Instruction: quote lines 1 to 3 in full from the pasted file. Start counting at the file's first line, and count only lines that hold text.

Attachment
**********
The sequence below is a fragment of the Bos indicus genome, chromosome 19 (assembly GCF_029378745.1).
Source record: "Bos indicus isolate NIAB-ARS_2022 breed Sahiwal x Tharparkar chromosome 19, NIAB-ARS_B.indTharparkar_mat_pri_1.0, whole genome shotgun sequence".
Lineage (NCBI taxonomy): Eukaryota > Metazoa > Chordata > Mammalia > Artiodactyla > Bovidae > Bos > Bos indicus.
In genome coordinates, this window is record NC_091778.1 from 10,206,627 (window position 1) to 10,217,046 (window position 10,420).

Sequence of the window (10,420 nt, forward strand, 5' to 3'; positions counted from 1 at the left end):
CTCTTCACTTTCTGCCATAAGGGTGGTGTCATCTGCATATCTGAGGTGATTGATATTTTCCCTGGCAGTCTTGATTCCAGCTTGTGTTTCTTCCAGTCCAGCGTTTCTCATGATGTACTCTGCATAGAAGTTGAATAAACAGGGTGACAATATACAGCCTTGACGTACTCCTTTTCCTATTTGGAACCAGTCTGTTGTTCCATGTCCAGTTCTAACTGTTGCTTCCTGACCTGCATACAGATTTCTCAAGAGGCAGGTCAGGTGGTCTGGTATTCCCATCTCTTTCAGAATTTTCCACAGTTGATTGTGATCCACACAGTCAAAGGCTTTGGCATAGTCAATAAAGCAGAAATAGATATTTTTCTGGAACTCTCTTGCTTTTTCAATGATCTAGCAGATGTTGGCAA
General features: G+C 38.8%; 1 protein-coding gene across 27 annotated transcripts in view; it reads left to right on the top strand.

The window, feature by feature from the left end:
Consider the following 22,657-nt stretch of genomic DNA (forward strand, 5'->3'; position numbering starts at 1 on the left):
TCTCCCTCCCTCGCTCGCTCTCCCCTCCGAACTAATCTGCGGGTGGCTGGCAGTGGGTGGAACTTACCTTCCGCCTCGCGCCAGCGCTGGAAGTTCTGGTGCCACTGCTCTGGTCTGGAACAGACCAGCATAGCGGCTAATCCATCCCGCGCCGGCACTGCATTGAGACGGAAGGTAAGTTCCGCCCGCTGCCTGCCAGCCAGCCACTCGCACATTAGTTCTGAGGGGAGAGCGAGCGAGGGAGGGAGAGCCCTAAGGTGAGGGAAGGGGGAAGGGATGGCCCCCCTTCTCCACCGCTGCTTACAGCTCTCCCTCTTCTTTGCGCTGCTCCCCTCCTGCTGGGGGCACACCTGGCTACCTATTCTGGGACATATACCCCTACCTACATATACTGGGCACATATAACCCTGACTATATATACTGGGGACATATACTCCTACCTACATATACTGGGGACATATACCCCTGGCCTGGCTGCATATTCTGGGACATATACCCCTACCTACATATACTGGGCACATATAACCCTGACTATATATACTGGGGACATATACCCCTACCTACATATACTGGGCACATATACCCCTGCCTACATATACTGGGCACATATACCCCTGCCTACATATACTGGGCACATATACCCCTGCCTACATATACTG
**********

The sequence below is a fragment of the Bos indicus genome, chromosome 19 (assembly GCF_029378745.1).
Source record: "Bos indicus isolate NIAB-ARS_2022 breed Sahiwal x Tharparkar chromosome 19, NIAB-ARS_B.indTharparkar_mat_pri_1.0, whole genome shotgun sequence".
Lineage (NCBI taxonomy): Eukaryota > Metazoa > Chordata > Mammalia > Artiodactyla > Bovidae > Bos > Bos indicus.